NASA releases 393 days time-lapse video of the sun

The SDO or the Solar Dynamic Observatory was launched on February 11, 2010, and was a part of the Living with a Star or the LWS project.

The LWS project seeks to understand the effects of solar activities on Earth and near-Earth space around it. It studies the solar atmosphere on small scales of space and time and in a wide array of wavelengths.

It also seeks to understand how magnetic energy is produced in the Sun and how it is stored and released into the space around the sun known as heliosphere and geospace. This magnetic energy is spread in the form of solar wind, or energetic particles.

The sun is our nearest star and also is our only source of energy. Sun is always in a dynamic state and rapidly changing. Sunspot activities and solar flares have a bearing on Earth and the near-Earth space around it filled with satellites of every kind.

In fact, the numbers of satellites are so large that any alien civilization which is viewing the planet from millions of miles away may mistake it be a ring much akin to the rings seen on Saturn. The only difference is Saturn’s rings are made of debris while Earth’s rings are manmade.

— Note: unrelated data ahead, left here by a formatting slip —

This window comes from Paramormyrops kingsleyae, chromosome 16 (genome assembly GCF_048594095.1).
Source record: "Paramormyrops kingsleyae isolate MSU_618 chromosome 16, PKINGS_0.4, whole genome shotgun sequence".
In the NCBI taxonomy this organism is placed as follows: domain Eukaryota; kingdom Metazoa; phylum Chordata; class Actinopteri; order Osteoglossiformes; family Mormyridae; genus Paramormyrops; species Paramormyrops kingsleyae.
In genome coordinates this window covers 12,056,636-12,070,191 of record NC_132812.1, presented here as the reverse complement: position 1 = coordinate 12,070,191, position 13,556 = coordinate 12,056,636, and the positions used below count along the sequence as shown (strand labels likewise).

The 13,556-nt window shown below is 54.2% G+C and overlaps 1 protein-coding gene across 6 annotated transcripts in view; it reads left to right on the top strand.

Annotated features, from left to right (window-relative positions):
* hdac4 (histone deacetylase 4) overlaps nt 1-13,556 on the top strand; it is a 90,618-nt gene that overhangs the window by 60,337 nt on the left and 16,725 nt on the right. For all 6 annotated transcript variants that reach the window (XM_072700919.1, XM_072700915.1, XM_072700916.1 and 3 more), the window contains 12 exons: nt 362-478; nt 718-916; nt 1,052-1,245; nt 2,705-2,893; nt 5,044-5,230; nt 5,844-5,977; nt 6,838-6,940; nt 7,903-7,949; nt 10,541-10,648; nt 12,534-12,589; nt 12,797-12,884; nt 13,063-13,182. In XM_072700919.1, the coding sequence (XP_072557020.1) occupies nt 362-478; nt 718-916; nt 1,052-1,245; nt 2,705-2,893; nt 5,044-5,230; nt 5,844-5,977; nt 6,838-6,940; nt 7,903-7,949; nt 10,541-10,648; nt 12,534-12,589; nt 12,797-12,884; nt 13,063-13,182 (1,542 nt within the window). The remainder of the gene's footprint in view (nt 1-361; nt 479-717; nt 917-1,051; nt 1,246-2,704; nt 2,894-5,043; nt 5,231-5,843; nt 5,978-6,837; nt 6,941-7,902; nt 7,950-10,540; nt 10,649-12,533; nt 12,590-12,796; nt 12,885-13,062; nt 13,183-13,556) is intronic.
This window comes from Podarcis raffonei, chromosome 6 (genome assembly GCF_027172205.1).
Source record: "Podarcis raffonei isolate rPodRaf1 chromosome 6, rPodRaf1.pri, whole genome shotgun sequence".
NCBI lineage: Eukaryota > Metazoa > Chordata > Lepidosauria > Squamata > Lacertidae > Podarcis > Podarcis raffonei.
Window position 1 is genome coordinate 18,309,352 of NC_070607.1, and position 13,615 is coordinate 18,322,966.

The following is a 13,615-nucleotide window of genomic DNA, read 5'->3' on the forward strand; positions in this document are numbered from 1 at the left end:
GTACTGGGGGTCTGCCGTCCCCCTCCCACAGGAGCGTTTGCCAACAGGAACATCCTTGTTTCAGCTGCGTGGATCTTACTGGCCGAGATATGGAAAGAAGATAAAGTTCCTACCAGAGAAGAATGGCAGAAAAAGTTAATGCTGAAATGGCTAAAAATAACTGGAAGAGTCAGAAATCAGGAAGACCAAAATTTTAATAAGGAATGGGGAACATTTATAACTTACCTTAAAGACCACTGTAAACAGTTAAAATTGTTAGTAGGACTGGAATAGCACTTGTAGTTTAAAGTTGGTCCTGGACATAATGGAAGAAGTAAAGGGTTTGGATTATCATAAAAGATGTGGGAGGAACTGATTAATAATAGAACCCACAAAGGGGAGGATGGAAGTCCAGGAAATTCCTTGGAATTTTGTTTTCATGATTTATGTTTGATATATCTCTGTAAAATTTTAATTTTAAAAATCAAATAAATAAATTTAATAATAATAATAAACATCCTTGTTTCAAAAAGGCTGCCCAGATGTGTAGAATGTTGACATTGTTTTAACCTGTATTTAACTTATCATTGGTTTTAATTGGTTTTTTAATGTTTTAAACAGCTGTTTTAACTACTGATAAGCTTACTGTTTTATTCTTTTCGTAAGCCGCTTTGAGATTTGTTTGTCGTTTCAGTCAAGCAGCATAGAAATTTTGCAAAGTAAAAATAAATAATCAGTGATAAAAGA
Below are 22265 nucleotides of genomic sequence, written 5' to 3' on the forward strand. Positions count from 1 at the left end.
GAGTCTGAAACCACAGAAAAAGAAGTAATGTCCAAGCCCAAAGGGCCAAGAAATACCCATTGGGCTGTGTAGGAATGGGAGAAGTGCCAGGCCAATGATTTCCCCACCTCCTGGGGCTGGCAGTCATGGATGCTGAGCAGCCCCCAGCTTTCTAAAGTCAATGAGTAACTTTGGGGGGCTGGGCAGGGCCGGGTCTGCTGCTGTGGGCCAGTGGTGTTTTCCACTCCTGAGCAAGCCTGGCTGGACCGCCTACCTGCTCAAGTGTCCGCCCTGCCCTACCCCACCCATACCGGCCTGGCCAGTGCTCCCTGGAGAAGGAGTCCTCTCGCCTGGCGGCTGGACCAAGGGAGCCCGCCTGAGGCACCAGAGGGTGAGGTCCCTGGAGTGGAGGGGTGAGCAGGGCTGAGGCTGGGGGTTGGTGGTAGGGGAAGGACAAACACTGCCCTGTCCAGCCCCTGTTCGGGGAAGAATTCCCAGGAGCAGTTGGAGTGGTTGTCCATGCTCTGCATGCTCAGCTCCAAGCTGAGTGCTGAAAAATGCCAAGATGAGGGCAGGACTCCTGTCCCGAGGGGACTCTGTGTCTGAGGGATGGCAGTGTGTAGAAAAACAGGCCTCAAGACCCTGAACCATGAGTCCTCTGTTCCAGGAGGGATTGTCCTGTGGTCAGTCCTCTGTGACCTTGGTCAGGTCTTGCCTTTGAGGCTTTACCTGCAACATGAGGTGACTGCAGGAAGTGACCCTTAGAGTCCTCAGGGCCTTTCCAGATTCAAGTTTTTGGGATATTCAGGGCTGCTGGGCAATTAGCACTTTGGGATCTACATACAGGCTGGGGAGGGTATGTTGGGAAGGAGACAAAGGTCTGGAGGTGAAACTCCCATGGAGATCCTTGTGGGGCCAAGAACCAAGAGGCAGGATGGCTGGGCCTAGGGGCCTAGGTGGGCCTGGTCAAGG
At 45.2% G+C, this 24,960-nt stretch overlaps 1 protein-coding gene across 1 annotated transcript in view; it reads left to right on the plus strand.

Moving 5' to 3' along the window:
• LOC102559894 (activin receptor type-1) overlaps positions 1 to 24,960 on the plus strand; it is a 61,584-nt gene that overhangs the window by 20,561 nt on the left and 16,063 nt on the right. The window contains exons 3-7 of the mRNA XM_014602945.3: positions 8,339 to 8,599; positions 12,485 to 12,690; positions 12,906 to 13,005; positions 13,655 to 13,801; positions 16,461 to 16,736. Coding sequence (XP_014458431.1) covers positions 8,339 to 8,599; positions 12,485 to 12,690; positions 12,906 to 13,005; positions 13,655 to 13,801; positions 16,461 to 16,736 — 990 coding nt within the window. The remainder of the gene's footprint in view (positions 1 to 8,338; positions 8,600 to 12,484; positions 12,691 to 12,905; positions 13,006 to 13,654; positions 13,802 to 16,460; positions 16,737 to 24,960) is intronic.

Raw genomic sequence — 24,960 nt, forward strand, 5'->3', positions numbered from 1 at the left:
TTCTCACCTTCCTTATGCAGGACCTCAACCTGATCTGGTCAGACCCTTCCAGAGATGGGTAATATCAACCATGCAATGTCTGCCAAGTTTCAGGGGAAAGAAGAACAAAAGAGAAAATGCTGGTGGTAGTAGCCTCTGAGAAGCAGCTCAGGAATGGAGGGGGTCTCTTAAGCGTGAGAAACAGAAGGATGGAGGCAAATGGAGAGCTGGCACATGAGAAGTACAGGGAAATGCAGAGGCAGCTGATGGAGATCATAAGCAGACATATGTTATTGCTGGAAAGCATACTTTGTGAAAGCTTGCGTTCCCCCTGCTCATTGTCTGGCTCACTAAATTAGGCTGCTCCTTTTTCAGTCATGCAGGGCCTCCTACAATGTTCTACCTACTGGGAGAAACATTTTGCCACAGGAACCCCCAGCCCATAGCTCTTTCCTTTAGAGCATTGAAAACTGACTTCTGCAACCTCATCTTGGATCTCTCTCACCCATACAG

The solar activity has a big bearing on these satellites and scientists keep the Sun under 24 hrs surveillance with its Solar Dynamic Observatory. NASA has released a Time Lapse video of the Sun, which shows the sun in all its glory.

The images have been taken for a period from January 1st, 2015 to January 28th, 2016. The SDO snapped pix every 12 seconds.

These images have been edited together and the time lapse video has been prepared which shows all the activities which have taken place on the Sun for the period of 393 days.

The images help scientists understand the complexity of the electromagnetic system which causes constant upheavals on the surface of the sun, affecting Earth.